Dr Praveen Baratam, Searchlight Health highlights how AI will redefine and transform the healthcare industry
Even though there has been a lot of hype about how Artificial Intelligence (AI) can impact healthcare, real and tangible impact on clinical outcomes has been negligible. From a technology perspective, while image processing, Natural Language Processing (NLP), speech analysis, etc. have improved by leaps and bounds in recent times, their impact on a physician’s workflow on a day to day basis has been insignificant.
As with any nascent space, one needs to look at use cases which can produce 10X value to the doctor so that it can become the foundation for further adoption.
To start with, AI can help make a difference in areas where there is an information overload in the hospital. For instance, modern Intensive Care Units (ICUs) have become extremely busy environments with loads of high-tech life support, gadgetry and monitors. This setting can be overwhelming even for trained medical professionals and comprehending changes in so many parameters while managing patients and all the equipment is a challenge in itself for the acute care team. Most of these monitoring devices raise alarms when set thresholds are breached and attract the attention of intensivists and the acute care team. But this threshold/alarm driven workflow has limitations when it comes to scaling up care.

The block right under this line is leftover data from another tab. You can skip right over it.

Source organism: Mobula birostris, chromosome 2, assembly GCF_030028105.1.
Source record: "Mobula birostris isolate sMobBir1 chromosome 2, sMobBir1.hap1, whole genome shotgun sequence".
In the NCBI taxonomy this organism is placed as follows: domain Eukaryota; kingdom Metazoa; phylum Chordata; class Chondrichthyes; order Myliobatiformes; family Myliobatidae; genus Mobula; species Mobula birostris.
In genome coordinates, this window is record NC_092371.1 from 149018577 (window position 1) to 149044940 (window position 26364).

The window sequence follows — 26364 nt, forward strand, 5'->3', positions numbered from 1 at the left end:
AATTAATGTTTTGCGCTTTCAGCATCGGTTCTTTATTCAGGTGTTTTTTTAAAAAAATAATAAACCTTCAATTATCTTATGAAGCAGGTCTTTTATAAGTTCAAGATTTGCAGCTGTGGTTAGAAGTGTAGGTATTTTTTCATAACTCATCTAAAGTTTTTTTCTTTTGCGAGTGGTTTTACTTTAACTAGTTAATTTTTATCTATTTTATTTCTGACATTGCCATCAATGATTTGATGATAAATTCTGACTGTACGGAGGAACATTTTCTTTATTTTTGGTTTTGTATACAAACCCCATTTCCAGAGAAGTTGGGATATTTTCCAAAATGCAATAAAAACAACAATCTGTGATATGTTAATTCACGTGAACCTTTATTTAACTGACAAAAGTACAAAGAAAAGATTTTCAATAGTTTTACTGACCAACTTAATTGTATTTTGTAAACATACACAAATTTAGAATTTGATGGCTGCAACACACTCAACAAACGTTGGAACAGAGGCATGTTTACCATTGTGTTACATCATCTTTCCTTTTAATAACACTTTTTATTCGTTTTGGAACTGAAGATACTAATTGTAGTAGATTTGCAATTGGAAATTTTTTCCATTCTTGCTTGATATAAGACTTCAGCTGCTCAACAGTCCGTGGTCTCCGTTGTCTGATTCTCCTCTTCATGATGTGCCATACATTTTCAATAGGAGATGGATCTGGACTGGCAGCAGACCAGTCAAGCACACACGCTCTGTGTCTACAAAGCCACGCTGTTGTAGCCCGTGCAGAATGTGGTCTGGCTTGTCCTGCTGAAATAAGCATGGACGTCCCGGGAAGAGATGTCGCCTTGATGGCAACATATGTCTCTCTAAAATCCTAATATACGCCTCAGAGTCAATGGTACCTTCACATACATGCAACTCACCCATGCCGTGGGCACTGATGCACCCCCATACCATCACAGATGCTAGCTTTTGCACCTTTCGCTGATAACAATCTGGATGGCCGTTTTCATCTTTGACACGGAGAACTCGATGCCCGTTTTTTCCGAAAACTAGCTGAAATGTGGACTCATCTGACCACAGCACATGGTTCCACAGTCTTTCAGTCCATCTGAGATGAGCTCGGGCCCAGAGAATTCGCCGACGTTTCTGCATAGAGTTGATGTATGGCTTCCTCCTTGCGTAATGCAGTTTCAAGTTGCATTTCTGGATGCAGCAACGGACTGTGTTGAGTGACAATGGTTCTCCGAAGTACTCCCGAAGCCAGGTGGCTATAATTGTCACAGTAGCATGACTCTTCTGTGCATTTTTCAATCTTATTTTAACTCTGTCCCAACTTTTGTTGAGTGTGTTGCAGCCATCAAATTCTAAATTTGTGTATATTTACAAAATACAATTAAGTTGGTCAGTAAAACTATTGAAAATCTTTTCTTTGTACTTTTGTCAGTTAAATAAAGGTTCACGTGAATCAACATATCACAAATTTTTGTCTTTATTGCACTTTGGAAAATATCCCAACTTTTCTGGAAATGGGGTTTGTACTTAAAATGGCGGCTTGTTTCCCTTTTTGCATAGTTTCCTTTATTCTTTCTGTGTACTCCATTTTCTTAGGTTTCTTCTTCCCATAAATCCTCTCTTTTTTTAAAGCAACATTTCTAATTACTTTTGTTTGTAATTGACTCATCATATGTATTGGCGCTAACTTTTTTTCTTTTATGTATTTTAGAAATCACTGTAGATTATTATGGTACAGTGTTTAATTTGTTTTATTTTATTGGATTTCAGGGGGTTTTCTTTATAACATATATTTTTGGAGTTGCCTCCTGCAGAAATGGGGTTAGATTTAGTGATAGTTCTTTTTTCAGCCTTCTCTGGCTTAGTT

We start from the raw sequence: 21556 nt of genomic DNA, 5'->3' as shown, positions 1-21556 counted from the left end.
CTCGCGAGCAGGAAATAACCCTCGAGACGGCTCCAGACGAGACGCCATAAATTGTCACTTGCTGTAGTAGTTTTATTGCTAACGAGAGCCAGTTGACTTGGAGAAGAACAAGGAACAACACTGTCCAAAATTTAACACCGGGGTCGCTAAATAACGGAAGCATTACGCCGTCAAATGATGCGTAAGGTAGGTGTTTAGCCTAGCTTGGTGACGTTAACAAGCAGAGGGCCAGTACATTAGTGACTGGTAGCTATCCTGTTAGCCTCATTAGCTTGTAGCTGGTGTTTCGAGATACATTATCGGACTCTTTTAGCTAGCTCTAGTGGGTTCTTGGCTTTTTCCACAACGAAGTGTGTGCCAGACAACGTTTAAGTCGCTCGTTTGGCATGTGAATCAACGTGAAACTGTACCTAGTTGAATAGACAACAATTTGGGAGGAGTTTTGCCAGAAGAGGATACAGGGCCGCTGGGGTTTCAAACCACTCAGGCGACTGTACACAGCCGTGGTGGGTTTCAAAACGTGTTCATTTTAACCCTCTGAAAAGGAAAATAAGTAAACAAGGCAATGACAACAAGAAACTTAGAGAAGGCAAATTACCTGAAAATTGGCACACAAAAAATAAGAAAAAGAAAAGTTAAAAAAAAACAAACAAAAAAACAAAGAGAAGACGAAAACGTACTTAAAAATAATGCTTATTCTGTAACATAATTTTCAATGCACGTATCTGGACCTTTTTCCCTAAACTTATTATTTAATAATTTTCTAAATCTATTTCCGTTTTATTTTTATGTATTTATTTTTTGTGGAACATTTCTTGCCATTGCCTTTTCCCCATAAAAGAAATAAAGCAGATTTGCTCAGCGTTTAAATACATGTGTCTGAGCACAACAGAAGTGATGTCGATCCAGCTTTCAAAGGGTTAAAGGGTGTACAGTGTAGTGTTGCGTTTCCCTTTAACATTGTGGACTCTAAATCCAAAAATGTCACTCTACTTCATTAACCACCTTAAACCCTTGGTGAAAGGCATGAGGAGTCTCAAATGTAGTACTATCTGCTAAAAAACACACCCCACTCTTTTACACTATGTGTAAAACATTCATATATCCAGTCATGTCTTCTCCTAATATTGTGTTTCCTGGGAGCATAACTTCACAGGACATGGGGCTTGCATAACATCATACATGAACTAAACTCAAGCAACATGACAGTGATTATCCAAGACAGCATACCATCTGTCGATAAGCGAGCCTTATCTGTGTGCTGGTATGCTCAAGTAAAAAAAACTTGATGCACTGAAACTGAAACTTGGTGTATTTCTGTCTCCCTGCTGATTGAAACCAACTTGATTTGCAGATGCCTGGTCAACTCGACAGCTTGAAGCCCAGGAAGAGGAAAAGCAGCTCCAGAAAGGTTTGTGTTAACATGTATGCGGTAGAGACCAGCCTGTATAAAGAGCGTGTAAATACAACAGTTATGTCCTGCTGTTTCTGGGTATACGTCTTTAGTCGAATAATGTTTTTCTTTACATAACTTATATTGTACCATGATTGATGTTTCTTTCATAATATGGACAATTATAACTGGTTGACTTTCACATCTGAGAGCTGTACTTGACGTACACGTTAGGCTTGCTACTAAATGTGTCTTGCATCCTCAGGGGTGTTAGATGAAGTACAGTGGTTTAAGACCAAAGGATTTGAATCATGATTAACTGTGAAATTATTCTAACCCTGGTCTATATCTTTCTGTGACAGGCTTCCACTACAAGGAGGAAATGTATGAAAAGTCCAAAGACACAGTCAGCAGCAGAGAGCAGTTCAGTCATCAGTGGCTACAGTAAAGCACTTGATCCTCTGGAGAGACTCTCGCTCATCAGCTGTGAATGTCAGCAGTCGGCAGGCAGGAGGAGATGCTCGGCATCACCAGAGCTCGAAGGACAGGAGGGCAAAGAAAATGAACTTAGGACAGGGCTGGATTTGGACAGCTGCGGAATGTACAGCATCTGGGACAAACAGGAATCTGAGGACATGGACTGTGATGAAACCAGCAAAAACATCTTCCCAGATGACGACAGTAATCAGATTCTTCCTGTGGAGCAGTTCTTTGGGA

On one hand, to identify adverse events early, these thresholds need to be tightly spaced but this can quickly lead to alarm fatigue due to even more false alarms. On the other hand, these thresholds do not adequately capture the emerging situation and many a time it is too late by the time these thresholds are breached. Here AI can not only reduce false alarm rate and help the acute care team stay focused but can also observe for long-mid-short term patterns and correlations between various parameters that can help predict many adverse events before they become apparent.
If we take this a step further, we can even extend monitoring beyond the ICU and decrease the time to detect adverse events and intervene in a hospital ward or home using wearables and AI assisted workflows. Traditionally, most wearables were useful for the fitness enthusiast, but the ability to detect changes in health conditions from commodity wearables can make it a really viable and meaningful tool for all kinds of chronic disease management and remote monitoring.
While the above mentioned use cases can be solved with small to medium data, as more data becomes available and as AI models evolve, it opens up broader possibilities to unearth and understand hitherto unknown disease processes behind many illnesses that baffle us to this date.
To conclude, it might be impossible to foresee the full impact of AI on healthcare but we can confidently say that AI will redefine and transform the healthcare industry as we know it.